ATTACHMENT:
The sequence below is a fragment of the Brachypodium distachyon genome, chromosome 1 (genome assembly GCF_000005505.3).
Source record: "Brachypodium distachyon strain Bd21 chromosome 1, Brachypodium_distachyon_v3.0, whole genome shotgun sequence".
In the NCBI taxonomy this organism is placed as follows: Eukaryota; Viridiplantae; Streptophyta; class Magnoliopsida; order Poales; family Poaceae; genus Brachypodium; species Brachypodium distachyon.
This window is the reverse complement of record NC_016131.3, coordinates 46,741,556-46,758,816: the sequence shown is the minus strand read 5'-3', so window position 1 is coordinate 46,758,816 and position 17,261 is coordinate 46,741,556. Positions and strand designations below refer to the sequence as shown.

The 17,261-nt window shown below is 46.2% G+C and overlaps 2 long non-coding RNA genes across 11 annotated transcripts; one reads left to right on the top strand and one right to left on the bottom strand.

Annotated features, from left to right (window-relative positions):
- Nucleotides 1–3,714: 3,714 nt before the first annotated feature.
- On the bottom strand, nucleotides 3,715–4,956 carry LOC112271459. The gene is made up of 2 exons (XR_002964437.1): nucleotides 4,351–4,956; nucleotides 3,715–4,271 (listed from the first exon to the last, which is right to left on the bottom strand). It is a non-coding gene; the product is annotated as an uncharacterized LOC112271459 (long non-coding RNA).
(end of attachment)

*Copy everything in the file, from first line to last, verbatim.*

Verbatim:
The sequence below is a fragment of the Brachypodium distachyon genome, chromosome 1 (genome assembly GCF_000005505.3).
Source record: "Brachypodium distachyon strain Bd21 chromosome 1, Brachypodium_distachyon_v3.0, whole genome shotgun sequence".
In the NCBI taxonomy this organism is placed as follows: Eukaryota; Viridiplantae; Streptophyta; class Magnoliopsida; order Poales; family Poaceae; genus Brachypodium; species Brachypodium distachyon.
This window is the reverse complement of record NC_016131.3, coordinates 46,741,556-46,758,816: the sequence shown is the minus strand read 5'-3', so window position 1 is coordinate 46,758,816 and position 17,261 is coordinate 46,741,556. Positions and strand designations below refer to the sequence as shown.

The 17,261-nt window shown below is 46.2% G+C and overlaps 2 long non-coding RNA genes across 11 annotated transcripts; one reads left to right on the top strand and one right to left on the bottom strand.

Annotated features, from left to right (window-relative positions):
- Nucleotides 1–3,714: 3,714 nt before the first annotated feature.
- On the bottom strand, nucleotides 3,715–4,956 carry LOC112271459. The gene is made up of 2 exons (XR_002964437.1): nucleotides 4,351–4,956; nucleotides 3,715–4,271 (listed from the first exon to the last, which is right to left on the bottom strand). It is a non-coding gene; the product is annotated as an uncharacterized LOC112271459 (long non-coding RNA).